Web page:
If you’re still down to brave the cold for outdoor dining, and you want to get out of your apartment and explore some food around New York while also supporting great local businesses, we want to give you a few suggestions of where to eat! Today we’re featuring two new Asian restaurants in Manhattan that we got to try out recently, which are only about a mile from each other. We thought the food at each of these places was excellent, and both allow you to try out some new things while safely dining. We are going to show some images of meat here, so be warned, and let’s delve in!
Lhasa Tibetan Restaurant started out as a small space in Jackson Heights, Queens, which is home to the largest expatriate community of Tibetans in the world. This year they opened a second restaurant in the East Village in order to increase their reach, and that’s where we decided to visit recently. Of course we had to get some momos – the dumplings that are most well known among Tibetan food. We got the vegetarian combo, with a selection of chive, potato, and mushroom momos.
We also shared an order of shoko khatsa: potatoes in a very spicy sauce.
Then Miriam had ngoethuk, made with vegetables and two kinds of noodles all stir-fried together (you can also get it with your choice of meat).
And Cyril tried the mokthuk, made with beef and chive dumplings in a soup.
If you’re looking for something a little less defined and more broad in terms of cuisine, you can head south to Chinatown to The Tyger, which also opened up in the past few months. The Tyger bills itself as pan-Asian, so you get tastes from places like China and Thailand but also India and Pakistan. We started our meal there with another potato dish: the fried fingerling potatoes, in a sweet and slightly spicy sauce.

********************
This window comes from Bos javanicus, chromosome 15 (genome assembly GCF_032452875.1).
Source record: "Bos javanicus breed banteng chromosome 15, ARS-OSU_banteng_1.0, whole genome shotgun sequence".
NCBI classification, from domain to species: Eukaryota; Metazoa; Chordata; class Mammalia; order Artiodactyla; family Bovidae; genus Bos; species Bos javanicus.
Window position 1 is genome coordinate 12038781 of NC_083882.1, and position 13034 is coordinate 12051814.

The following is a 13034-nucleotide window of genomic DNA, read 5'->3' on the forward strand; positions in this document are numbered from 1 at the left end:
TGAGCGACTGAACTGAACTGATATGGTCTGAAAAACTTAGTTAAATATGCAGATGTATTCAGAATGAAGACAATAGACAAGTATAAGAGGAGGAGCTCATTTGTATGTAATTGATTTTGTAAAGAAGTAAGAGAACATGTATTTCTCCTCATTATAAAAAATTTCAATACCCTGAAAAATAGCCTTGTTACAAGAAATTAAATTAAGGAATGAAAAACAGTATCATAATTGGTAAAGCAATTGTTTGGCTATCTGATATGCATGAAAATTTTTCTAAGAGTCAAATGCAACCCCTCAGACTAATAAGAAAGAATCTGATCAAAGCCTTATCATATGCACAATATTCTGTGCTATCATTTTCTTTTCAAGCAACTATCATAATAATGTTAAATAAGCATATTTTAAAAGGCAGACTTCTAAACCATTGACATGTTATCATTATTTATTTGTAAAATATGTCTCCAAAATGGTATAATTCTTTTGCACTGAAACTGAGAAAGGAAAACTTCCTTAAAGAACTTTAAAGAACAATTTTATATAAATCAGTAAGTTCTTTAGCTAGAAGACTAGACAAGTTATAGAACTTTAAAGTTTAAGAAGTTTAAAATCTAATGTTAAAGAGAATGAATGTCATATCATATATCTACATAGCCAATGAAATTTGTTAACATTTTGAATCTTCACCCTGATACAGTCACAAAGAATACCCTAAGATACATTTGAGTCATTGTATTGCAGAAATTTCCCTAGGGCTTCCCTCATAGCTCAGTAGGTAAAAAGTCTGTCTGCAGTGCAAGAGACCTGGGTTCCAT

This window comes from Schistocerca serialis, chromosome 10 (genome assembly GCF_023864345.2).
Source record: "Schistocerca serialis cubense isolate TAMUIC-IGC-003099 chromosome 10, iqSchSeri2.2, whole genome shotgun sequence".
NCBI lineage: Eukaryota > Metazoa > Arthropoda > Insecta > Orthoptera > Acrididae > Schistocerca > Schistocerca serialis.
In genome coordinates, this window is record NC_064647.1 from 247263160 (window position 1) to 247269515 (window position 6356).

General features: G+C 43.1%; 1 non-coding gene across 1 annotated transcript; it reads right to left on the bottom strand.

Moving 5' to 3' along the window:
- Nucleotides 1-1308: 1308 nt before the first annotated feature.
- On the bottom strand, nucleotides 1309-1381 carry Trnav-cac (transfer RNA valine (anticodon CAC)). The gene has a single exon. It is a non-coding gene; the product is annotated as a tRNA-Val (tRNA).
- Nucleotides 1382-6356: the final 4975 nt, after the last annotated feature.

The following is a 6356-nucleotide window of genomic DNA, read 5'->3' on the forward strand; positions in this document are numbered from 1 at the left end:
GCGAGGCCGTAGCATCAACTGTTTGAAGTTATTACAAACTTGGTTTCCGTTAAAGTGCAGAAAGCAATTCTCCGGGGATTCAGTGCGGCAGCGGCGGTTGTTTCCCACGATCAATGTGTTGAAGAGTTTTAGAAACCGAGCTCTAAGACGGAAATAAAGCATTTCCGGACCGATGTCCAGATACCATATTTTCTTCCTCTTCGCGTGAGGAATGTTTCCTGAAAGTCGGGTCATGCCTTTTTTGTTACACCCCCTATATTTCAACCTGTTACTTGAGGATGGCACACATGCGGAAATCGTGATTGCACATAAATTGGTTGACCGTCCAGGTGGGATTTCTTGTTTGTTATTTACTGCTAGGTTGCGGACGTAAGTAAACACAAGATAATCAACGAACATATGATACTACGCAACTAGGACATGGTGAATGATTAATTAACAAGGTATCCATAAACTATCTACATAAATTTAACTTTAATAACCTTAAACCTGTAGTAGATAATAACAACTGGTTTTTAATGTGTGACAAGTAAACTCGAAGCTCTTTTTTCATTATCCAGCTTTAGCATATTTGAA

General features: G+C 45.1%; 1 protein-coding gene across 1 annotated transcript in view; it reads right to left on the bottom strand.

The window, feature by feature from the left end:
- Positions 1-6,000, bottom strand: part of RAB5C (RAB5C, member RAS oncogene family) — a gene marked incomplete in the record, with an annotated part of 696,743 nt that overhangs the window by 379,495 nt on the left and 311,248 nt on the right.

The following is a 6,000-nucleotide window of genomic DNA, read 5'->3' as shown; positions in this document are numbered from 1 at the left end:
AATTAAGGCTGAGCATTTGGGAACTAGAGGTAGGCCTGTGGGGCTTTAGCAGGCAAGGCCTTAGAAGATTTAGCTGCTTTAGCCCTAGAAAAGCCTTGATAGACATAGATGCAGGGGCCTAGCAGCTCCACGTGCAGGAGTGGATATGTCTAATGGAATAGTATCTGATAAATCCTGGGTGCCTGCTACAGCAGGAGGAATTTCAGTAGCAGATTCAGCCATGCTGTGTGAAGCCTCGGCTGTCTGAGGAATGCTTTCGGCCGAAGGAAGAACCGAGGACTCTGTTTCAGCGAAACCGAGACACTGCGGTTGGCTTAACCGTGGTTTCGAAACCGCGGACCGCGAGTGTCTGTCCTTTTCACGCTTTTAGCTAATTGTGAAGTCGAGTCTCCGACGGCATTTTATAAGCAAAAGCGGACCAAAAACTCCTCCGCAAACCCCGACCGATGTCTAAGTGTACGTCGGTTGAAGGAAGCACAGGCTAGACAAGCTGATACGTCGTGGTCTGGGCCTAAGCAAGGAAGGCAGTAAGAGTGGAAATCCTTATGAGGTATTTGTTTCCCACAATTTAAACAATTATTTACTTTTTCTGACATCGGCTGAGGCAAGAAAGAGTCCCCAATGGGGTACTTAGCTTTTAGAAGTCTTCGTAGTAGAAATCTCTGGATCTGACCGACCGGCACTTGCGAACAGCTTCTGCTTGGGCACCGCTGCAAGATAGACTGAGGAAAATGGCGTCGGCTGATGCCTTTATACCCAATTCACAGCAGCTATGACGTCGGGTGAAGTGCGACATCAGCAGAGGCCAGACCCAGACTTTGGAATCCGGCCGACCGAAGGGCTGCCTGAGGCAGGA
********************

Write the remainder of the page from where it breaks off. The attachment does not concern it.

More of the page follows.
We also shared the baby gem salad, topped with fried shallots, herbs, and a peppered dressing.
For entrees, Miriam went with the Baingan Masala, featuring eggplant in a curry sauce.
And Cyril had both the beef short ribs, in a red curry sauce …
… and the Singaporean fried rice, with crab in a chili sauce.
So there you go – two places you can visit in Manhattan that serve up some delicious food! Lhasa Tibetan Restaurant lets you get a deep dive into Tibetan cuisine, and it’s likely a lot more convenient to try now that they have a East Village outpost, rather than having to squeeze into a small storefront out in Queens. And if you’re looking for a wider palate of flavors and tastes, you can head to The Tyger and try some inventive food from all around Asia. So if you’re a hearty soul and don’t mind eating outside even as the weather gets cooler, you should consider supporting one of these two tasty places.